New England Sewage Treatment Plant will also have a new 550,000 gallon capacity Equalization Tank. This tank holds the overflows going into the plant and releases them slowly to be processed.
Pretreatment Program Phase II:
West Mifflin Sanitary Sewer Municipal Authority's pretreatment program was introduced in the early winter of 2000. The program, which regulates the discharge of Fats, Oils, and Grease into the West Mifflin Sanitary Sewer Municipal Authority treatment plants by food handling establishments, has become a pilot program for many surrounding communities to follow. With the guidance of Compliance Consulting, Inc. and their consultant, Pat Tripodi, West Mifflin Sanitary Sewer Municipal Authority pretreatment program is 99% complete, bringing food handling establishments into compliance. The requirements, or limits allowed, are not to exceed 200 parts per million of Fats Oils or Grease discharged into the collection systems of West Mifflin Sanitary Sewer Municipal Authority. The respective establishments are required to have a passive out door grease interceptor, or have an automatic or semi-automatic grease recovery system properly sized and placed inside their food preparation areas. The cooperation, of the establishments affected by our program, has been remarkable and it shows that most of our residents and businesses are interested in preserving the environment.
We, as regulators of this program, are very appreciative of this cooperation.
The Pretreatment program will continue to be an ongoing regulatory agency and will be expanded to include automobile dealerships, repair garages, car washes and photo processing areas.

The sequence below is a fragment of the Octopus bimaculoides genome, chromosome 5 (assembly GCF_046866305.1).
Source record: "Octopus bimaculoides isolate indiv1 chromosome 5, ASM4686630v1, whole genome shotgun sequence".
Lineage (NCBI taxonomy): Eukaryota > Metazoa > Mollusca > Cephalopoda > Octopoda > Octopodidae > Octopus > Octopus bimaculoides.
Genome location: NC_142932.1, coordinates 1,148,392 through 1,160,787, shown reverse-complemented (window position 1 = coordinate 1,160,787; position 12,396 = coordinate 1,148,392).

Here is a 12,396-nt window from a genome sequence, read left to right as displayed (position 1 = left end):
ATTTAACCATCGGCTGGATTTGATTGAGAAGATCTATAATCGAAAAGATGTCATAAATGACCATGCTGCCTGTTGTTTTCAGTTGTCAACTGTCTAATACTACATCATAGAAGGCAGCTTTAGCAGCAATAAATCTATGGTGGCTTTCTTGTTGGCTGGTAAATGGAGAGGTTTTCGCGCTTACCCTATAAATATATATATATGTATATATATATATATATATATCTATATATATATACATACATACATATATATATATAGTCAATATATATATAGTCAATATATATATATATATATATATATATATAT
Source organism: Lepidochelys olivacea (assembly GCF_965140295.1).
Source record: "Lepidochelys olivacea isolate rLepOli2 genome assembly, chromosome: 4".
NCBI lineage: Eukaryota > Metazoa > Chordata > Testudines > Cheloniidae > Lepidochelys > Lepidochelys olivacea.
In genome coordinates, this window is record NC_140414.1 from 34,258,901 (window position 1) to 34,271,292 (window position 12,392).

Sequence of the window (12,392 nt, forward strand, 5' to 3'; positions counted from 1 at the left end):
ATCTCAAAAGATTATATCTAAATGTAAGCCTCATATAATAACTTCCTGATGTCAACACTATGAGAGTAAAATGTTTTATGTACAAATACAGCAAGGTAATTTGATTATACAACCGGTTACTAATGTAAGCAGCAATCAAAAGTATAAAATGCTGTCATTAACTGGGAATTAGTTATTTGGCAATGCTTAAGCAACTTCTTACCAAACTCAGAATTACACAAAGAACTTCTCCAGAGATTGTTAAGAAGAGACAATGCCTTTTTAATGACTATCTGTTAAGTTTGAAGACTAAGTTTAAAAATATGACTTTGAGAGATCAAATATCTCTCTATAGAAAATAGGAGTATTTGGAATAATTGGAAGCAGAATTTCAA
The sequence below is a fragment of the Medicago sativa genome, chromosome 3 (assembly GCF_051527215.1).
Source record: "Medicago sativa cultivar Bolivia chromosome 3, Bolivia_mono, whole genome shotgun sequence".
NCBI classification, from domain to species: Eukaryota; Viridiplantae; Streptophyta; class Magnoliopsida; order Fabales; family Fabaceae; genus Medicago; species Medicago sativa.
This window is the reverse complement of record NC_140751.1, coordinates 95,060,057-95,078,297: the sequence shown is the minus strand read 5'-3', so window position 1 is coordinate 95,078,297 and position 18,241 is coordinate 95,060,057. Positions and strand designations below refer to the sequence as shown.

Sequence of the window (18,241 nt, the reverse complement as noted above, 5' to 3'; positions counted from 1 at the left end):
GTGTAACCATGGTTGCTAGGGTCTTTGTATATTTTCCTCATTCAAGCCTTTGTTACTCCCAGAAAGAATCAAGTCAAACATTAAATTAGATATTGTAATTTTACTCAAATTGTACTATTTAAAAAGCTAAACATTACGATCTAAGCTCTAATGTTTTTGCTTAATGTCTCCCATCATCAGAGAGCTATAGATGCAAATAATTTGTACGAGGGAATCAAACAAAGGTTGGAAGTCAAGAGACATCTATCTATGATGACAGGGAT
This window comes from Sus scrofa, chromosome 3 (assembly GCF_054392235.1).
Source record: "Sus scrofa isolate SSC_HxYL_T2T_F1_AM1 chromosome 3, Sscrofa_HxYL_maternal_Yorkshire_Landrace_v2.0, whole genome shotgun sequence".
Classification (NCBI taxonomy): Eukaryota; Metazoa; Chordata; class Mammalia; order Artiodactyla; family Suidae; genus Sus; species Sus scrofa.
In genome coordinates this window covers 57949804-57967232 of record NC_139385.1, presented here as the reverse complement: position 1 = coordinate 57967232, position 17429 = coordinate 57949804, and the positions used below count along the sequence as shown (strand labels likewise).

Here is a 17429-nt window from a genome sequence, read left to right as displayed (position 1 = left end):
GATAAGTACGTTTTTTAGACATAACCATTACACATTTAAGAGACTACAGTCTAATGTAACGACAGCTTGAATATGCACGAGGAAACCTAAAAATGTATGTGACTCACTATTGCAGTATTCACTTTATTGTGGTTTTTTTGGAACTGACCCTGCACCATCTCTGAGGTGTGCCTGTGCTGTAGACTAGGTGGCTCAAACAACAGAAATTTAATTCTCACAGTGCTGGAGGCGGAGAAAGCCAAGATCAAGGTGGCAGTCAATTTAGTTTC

Under the Consent order, we were mandated to dye test all homes in West Mifflin Borough to determine which homes were using down spouts, garage drains and storm drains to disposes of storm water into the sanitary sewer system.West Mifflin must stop using the sanitary sewer system for storm water run-off.
The Sewage Treatment Plants are overburdened with the influx of storm water run-off when added to its normal volume. The influx causes the plants to overflow into streams. Treating the additional water plus the daily sewage increases expenses. The dye testing of all West Mifflin homes is complete. This program has eliminated approximately 95% of the storm water that was coming into the Sewage Treatment Plants.
WMSSMA is continuing to monitor the situation by requiring a dye test of homes to be sold before the sale is completed. To better serve our customers the Authority can conduct the dye test and release the paper work ($95), or the customer may have a private plumber dye test the home($ cost homeowner), send the results in, and the paper work is then processed ($25). Anyone requiring more information can contact our offices at (412) 466-6070, Monday thru Friday 7 AM to 3 PM.
The following is a list of the West Mifflin Sanitary Sewer Municipal Authority's Pumping Stations. The purpose of a pumping station is to receive the sewage from local areas and pump it onward toward the plant that will process this sewage: